The 2020 Iowa IndyCar 250s were the second doubleheader weekend for the NTT IndyCar Series—and the second in two weeks. IndyCar teams and drivers were feeling the heat, both literally and metaphorically, as they completed two races under the lights of Iowa Speedway.
In the end, it was the best-known names that rose to the top. Team Penske got into the win column for the first time in the 2020 IndyCar season, and they did so in spectacular fashion: they swept the weekend with victories by Simon Pagenaud and Josef Newgarden. Plus, there were some truly devastating wrecks and one impressive TV broadcast booth debut.
Here’s what we learned from the 2020 Iowa IndyCar 250s:
1. Team Penske isn’t out of the picture
Let’s be honest: IndyCar fans knew that Team Penske wasn’t completely lost this year. While it was shocking to see them struggle over the first four races, it was only a matter of when the superteam would find their groove and get back to the form that everyone has come to expect. They did that and then some by sweeping the Iowa weekend just as Chip Ganassi Racing did at Road America.
And they did it with a pair of great, albeit completely opposite, stories as well. Newgarden dominated Sunday’s (July 18) race from the green flag, while Pagenaud’s victory on Saturday (July 17) came after pushing his way through the entire field. If Ganassi keeps up their solid runs, and Penske is finally in their proper space, we could see a really fun slugfest between the two teams in the remainder of the 2020 IndyCar season.
— NTT INDYCAR SERIES (@IndyCar) July 19, 2020
2. Believe to achieve
If you take nothing else away from the Iowa IndyCar 250s, come away with a pair of feel-good stories that prove how talented IndyCar drivers are—and how anything is possible. Watching Pagenaud drive from the back of the field not once, but twice to secure a win and a top-5 result is jaw-dropping and inspiring. So, too, was seeing Dixon’s Saturday night drive from mid-pack to second place and how he likewise came home with a top-5 the following night.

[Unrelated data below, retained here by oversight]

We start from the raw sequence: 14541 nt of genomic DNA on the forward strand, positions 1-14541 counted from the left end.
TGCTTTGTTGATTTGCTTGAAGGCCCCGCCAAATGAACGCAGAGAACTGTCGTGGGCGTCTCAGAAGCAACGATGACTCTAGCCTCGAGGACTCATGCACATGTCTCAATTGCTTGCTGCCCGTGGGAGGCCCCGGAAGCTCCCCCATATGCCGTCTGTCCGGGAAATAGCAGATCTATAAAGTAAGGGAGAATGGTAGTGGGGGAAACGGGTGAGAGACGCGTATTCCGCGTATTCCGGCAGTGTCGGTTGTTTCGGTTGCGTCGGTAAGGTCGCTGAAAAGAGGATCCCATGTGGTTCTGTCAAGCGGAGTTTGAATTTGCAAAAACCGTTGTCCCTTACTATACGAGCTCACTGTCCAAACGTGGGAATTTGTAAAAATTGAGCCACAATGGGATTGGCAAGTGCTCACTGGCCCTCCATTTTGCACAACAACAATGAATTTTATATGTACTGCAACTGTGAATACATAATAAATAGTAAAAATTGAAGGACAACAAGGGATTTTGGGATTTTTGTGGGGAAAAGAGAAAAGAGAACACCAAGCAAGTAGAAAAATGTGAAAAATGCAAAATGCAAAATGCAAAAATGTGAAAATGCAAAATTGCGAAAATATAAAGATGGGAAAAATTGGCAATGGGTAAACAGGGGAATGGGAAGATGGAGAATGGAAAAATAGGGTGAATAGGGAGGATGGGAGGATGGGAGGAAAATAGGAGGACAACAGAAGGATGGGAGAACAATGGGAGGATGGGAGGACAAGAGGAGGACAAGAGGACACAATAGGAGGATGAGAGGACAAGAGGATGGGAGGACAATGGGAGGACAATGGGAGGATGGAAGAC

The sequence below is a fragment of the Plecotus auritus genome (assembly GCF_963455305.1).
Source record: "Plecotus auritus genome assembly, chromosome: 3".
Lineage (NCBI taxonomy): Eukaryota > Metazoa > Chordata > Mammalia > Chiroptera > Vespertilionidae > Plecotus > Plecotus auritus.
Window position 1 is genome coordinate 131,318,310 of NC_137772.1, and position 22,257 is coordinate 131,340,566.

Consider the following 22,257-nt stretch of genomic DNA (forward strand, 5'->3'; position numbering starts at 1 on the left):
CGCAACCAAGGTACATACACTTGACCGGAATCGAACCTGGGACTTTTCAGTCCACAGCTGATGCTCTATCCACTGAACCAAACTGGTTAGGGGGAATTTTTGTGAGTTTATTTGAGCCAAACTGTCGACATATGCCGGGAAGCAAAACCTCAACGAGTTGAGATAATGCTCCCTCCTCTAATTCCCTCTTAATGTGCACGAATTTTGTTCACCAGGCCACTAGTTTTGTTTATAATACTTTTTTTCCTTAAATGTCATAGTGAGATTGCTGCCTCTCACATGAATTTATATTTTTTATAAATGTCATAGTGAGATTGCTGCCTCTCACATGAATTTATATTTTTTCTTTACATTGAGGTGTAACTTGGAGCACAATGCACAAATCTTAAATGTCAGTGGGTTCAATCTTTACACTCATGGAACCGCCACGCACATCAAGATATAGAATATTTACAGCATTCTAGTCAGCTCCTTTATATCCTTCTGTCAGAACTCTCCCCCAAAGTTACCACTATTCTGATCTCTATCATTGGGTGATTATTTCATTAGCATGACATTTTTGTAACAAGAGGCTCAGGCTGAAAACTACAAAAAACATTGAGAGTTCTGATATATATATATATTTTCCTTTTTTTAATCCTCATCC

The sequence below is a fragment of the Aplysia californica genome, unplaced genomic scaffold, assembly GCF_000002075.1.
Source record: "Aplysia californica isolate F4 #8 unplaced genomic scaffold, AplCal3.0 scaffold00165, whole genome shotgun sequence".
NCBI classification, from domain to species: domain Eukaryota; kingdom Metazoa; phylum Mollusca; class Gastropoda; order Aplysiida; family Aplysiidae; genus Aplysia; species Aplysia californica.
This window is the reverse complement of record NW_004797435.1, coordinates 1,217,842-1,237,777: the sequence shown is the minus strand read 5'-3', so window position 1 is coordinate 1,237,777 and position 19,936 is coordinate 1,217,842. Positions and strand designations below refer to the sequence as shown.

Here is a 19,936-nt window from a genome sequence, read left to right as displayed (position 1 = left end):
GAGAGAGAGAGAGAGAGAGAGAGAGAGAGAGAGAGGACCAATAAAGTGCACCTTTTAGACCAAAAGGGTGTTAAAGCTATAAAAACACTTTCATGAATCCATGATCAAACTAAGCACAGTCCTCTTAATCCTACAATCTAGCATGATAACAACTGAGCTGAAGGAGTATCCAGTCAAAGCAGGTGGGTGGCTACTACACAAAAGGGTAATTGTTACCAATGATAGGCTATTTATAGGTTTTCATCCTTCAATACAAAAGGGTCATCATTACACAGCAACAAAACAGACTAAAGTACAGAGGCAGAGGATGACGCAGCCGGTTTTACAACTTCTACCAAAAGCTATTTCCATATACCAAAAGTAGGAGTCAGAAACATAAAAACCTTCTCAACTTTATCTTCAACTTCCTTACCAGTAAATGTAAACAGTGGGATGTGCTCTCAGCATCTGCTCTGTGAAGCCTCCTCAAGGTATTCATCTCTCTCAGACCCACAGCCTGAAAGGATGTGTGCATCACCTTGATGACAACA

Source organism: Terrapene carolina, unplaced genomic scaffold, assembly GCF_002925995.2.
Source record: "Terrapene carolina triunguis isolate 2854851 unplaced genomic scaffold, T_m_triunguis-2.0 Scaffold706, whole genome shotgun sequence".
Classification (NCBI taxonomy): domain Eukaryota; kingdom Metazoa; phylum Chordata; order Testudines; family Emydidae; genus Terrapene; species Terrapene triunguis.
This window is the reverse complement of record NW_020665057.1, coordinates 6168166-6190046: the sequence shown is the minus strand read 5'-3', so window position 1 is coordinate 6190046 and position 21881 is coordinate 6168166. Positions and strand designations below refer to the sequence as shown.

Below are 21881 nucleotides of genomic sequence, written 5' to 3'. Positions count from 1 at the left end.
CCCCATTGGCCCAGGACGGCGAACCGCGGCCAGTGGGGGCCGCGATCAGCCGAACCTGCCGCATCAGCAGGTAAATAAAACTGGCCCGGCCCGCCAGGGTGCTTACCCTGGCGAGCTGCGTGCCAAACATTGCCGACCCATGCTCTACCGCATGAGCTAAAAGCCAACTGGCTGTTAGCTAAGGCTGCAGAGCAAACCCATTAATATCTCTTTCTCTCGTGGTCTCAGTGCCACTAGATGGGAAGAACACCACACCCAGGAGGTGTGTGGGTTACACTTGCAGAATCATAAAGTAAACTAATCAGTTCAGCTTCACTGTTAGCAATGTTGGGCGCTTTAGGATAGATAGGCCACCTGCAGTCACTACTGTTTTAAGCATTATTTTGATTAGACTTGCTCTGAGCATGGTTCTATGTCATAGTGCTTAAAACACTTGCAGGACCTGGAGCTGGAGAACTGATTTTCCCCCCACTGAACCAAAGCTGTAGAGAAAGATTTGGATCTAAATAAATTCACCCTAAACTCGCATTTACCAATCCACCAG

These two men are incredible drivers, who are both Indy 500 winners and IndyCar champions. Both of them took bad situations and turned them into great positives simply by putting their heads down, staying patient, and never giving up. Critics like to claim that IndyCar racing is about lucky cautions and fuel mileage, but what we saw at Iowa proves otherwise.
While cautions did play a factor, they were only one part of Pagenaud and Dixon’s great runs. They had to carve their way through the field, and know when to push and when to be patient, and both of them showed not only their speed but also their heart and their skill.
3. James Hinchcliffe has a second career
Make no mistake about it—James Hinchcliffe should be racing. The NTT IndyCar Series is better off with him on the grid. However, since that’s not happening at the moment, the next best thing is having him in the booth. Hinchcliffe’s charisma and sense of humor are well-known among fans, but he was also an excellent commentator, bringing good information to the broadcast and explaining technical aspects in a way that was easy for everyone to understand. His commentary felt conversational and fun.
In fact, he put everyone else around him to shame. It was cringe-worthy when Paul Tracy asked Hinchcliffe about the piece of debris that struck Marcus Ericsson‘s car on Saturday by bringing up that Hinchcliffe had a similar situation in his career—leaving Hinch to point out that he was concussed when it hit him and therefore, no, he didn’t know what it was like. NBC Sports would do well to shake up their team and keep Hinch as a commentator.
(Although, you did have to love Bell’s brief appearance during the weekend, pointing out that he needed to get back to the booth because it was now occupied by an Australian and two Canadians. Touche.)
The 2020 IndyCar season continues Sunday, Aug. 9 with the Honda Indy 200 at Mid-Ohio from Mid-Ohio Sports Car Course in Lexington, OH. TV information is TBA.
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